Is the 15% ROE of HKT Trust and HKT Limited (HKG: 6823) above average?
While some investors are already familiar with financial metrics (hat trick), this article is for those who want to learn more about return on equity (ROE) and why it matters. Through learning-by-doing, we will examine ROE to better understand HKT Trust and HKT Limited (HKG:6823).
Return on equity or ROE is a key metric used to gauge how effectively a company’s management is using the company’s capital. In other words, it reveals the company’s success in turning shareholders’ investments into profits.
See our latest analysis for HKT Trust and HKT
How to calculate return on equity?
Return on equity can be calculated using the formula:
Return on equity = Net income (from continuing operations) ÷ Equity
So, based on the above formula, the ROE for HKT Trust and HKT is:
15% = HK$5.3 billion ÷ HK$37 billion (based on trailing 12 months to June 2021).
The “return” is the annual profit. Another way to think about this is that for every HK$1 of equity, the company was able to make a profit of HK$0.15.
Do HKT Trust and HKT have a good return on equity?
By comparing a company’s ROE with the average for its industry, we can get a quick measure of its quality. It is important to note that this measure is far from perfect, as companies differ significantly within the same industry classification. As you can see in the graph below, HKT Trust and HKT have an ROE above the average (4.5%) of the telecommunications sector.
It’s a good sign. Keep in mind that a high ROE does not always mean superior financial performance. Besides changes in net income, a high ROE can also be the result of high debt to equity, which indicates risk. To know the 2 risks we have identified for HKT Trust and HKT, visit our risk dashboard for free.
The Importance of Debt to Return on Equity
Companies generally need to invest money to increase their profits. This money can come from retained earnings, issuing new stock (shares), or debt. In the case of the first and second options, the ROE will reflect this use of cash, for growth. In the latter case, the use of debt will improve returns, but will not change equity. So using debt can improve ROE, but with the added risk of stormy weather, metaphorically speaking.
HKT Trust and HKT Debt and its 15% ROE
HKT Trust and HKT clearly use a high amount of debt to boost returns as it has a leverage ratio of 1.19. While its ROE is respectable, it’s worth bearing in mind that there’s usually a limit to the amount of debt a company can use. Debt brings additional risk, so it’s only really worth it when a business is generating decent returns.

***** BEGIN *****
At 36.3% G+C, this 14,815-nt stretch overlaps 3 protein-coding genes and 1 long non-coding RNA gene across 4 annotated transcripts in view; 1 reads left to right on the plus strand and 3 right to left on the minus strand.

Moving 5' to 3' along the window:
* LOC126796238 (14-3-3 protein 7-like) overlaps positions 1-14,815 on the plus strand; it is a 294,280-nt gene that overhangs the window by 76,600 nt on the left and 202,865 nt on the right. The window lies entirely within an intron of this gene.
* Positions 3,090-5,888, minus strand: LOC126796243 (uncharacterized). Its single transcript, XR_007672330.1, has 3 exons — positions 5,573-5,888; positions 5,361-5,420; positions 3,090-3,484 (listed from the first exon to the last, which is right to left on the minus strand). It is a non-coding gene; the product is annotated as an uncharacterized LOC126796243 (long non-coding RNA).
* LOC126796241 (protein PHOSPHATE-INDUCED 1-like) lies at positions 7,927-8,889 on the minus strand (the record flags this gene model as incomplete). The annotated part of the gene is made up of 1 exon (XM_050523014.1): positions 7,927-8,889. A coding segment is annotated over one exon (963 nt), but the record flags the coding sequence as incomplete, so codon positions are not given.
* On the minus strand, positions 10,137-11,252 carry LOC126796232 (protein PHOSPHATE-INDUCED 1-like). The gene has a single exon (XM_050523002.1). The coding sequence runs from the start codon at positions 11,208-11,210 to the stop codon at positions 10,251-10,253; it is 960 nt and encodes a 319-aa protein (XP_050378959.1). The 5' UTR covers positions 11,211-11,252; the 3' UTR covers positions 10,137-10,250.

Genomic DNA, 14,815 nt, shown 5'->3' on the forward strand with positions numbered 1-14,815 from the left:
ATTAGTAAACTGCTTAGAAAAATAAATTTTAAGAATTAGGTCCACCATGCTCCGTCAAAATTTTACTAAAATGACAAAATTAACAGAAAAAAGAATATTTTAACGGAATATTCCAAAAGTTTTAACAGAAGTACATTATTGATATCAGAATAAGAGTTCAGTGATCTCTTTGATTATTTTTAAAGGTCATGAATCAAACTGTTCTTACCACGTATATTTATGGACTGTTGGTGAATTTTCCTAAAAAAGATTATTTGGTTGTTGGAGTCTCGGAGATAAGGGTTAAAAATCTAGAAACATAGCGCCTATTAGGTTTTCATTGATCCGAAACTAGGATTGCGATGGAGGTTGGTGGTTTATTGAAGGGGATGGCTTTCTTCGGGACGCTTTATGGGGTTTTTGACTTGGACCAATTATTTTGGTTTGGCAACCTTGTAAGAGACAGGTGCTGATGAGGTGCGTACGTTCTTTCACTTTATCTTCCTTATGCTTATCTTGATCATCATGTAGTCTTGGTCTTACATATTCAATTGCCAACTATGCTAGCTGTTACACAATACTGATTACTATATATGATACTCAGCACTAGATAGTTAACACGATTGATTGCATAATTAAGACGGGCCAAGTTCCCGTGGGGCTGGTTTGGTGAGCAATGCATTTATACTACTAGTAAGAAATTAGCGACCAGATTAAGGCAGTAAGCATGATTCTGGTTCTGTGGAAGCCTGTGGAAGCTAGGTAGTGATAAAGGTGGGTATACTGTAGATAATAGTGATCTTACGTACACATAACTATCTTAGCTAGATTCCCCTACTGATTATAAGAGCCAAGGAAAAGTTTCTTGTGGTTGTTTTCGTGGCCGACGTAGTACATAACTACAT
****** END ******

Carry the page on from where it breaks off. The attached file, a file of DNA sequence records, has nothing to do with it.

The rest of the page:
Return on equity is a useful indicator of a company’s ability to generate profits and return them to shareholders. Companies that can earn high returns on equity without too much debt are generally of good quality. If two companies have roughly the same level of debt and one has a higher ROE, I generally prefer the one with a higher ROE.
But when a company is of high quality, the market often gives it a price that reflects that. Earnings growth rates, relative to expectations reflected in the share price, are particularly important to consider. You might want to check out this FREE analyst forecast visualization for the company.
If you’d rather check out another company – one with potentially superior finances – then don’t miss this free list of attractive companies, which have a high return on equity and low debt.
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This Simply Wall St article is general in nature. We provide commentary based on historical data and analyst forecasts only using unbiased methodology and our articles are not intended to be financial advice. It is not a recommendation to buy or sell stocks and does not take into account your objectives or financial situation. Our goal is to bring you targeted long-term analysis based on fundamental data. Note that our analysis may not take into account the latest announcements from price-sensitive companies or qualitative materials. Simply Wall St has no position in the stocks mentioned.